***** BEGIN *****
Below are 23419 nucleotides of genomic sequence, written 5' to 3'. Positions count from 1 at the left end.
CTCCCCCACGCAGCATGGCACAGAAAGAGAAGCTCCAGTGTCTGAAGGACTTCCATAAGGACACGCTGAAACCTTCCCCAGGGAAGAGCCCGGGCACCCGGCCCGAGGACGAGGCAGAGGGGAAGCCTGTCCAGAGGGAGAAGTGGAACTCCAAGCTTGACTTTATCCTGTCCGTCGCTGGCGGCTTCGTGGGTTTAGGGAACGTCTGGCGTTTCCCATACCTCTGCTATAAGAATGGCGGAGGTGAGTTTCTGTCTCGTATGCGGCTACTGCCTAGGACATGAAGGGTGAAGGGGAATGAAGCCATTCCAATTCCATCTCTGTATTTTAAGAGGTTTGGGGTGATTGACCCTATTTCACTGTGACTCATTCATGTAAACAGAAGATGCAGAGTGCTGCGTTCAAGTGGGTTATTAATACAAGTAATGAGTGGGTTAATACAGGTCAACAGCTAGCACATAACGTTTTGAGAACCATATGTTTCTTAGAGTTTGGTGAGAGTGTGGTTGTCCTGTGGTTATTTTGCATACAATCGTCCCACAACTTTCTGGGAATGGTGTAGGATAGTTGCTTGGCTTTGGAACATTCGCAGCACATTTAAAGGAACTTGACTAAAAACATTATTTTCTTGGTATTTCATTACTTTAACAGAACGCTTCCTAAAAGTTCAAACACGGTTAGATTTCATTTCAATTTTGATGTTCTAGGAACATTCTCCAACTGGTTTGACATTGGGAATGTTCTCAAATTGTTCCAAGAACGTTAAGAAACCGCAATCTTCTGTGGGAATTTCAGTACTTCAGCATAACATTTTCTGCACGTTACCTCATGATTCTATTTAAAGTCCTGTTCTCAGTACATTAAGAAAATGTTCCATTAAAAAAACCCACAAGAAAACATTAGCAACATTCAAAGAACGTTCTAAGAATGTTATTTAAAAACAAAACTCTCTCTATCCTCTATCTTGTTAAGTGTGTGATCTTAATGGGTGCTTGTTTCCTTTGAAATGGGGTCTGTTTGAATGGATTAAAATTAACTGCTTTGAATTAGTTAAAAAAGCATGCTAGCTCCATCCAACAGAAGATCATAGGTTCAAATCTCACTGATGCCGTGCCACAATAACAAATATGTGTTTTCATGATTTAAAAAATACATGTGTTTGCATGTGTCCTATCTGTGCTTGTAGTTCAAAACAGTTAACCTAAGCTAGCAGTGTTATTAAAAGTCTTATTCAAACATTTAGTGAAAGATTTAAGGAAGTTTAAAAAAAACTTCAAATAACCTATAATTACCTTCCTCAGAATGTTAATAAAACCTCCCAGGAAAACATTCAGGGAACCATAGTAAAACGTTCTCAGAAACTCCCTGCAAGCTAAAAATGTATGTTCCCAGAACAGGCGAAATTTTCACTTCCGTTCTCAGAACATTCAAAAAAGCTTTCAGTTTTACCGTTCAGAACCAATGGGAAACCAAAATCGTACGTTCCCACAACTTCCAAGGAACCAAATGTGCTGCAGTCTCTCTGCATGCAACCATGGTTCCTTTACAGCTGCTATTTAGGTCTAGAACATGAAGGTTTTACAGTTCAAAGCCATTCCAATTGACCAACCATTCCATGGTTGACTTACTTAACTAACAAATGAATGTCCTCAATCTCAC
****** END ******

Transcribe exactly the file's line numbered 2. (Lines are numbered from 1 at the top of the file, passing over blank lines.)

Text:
CTCCCCCACGCAGCATGGCACAGAAAGAGAAGCTCCAGTGTCTGAAGGACTTCCATAAGGACACGCTGAAACCTTCCCCAGGGAAGAGCCCGGGCACCCGGCCCGAGGACGAGGCAGAGGGGAAGCCTGTCCAGAGGGAGAAGTGGAACTCCAAGCTTGACTTTATCCTGTCCGTCGCTGGCGGCTTCGTGGGTTTAGGGAACGTCTGGCGTTTCCCATACCTCTGCTATAAGAATGGCGGAGGTGAGTTTCTGTCTCGTATGCGGCTACTGCCTAGGACATGAAGGGTGAAGGGGAATGAAGCCATTCCAATTCCATCTCTGTATTTTAAGAGGTTTGGGGTGATTGACCCTATTTCACTGTGACTCATTCATGTAAACAGAAGATGCAGAGTGCTGCGTTCAAGTGGGTTATTAATACAAGTAATGAGTGGGTTAATACAGGTCAACAGCTAGCACATAACGTTTTGAGAACCATATGTTTCTTAGAGTTTGGTGAGAGTGTGGTTGTCCTGTGGTTATTTTGCATACAATCGTCCCACAACTTTCTGGGAATGGTGTAGGATAGTTGCTTGGCTTTGGAACATTCGCAGCACATTTAAAGGAACTTGACTAAAAACATTATTTTCTTGGTATTTCATTACTTTAACAGAACGCTTCCTAAAAGTTCAAACACGGTTAGATTTCATTTCAATTTTGATGTTCTAGGAACATTCTCCAACTGGTTTGACATTGGGAATGTTCTCAAATTGTTCCAAGAACGTTAAGAAACCGCAATCTTCTGTGGGAATTTCAGTACTTCAGCATAACATTTTCTGCACGTTACCTCATGATTCTATTTAAAGTCCTGTTCTCAGTACATTAAGAAAATGTTCCATTAAAAAAACCCACAAGAAAACATTAGCAACATTCAAAGAACGTTCTAAGAATGTTATTTAAAAACAAAACTCTCTCTATCCTCTATCTTGTTAAGTGTGTGATCTTAATGGGTGCTTGTTTCCTTTGAAATGGGGTCTGTTTGAATGGATTAAAATTAACTGCTTTGAATTAGTTAAAAAAGCATGCTAGCTCCATCCAACAGAAGATCATAGGTTCAAATCTCACTGATGCCGTGCCACAATAACAAATATGTGTTTTCATGATTTAAAAAATACATGTGTTTGCATGTGTCCTATCTGTGCTTGTAGTTCAAAACAGTTAACCTAAGCTAGCAGTGTTATTAAAAGTCTTATTCAAACATTTAGTGAAAGATTTAAGGAAGTTTAAAAAAAACTTCAAATAACCTATAATTACCTTCCTCAGAATGTTAATAAAACCTCCCAGGAAAACATTCAGGGAACCATAGTAAAACGTTCTCAGAAACTCCCTGCAAGCTAAAAATGTATGTTCCCAGAACAGGCGAAATTTTCACTTCCGTTCTCAGAACATTCAAAAAAGCTTTCAGTTTTACCGTTCAGAACCAATGGGAAACCAAAATCGTACGTTCCCACAACTTCCAAGGAACCAAATGTGCTGCAGTCTCTCTGCATGCAACCATGGTTCCTTTACAGCTGCTATTTAGGTCTAGAACATGAAGGTTTTACAGTTCAAAGCCATTCCAATTGACCAACCATTCCATGGTTGACTTACTTAACTAACAAATGAATGTCCTCAATCTCAC